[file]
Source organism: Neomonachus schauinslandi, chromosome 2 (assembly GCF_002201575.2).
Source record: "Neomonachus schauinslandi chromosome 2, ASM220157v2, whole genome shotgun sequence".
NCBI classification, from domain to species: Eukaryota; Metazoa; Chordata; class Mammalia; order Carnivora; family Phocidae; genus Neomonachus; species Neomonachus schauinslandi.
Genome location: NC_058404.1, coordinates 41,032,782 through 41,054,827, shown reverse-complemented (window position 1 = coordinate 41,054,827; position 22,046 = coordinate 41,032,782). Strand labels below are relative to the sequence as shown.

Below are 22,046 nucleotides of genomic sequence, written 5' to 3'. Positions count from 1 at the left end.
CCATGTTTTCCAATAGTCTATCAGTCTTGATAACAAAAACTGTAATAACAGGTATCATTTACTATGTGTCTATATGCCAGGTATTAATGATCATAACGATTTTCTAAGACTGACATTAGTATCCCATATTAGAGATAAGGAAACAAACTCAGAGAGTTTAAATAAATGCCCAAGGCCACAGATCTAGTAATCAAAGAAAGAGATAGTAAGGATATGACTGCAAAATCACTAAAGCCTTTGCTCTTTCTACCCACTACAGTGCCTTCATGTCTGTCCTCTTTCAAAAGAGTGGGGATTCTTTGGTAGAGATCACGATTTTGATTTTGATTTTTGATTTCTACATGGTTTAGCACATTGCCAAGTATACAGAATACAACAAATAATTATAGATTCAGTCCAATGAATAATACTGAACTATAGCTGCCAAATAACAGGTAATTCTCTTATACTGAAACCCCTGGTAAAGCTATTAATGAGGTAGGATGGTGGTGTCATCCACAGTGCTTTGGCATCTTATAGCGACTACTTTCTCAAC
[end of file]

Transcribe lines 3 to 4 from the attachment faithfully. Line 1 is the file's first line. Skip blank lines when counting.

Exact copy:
NCBI classification, from domain to species: Eukaryota; Metazoa; Chordata; class Mammalia; order Carnivora; family Phocidae; genus Neomonachus; species Neomonachus schauinslandi.
Genome location: NC_058404.1, coordinates 41,032,782 through 41,054,827, shown reverse-complemented (window position 1 = coordinate 41,054,827; position 22,046 = coordinate 41,032,782). Strand labels below are relative to the sequence as shown.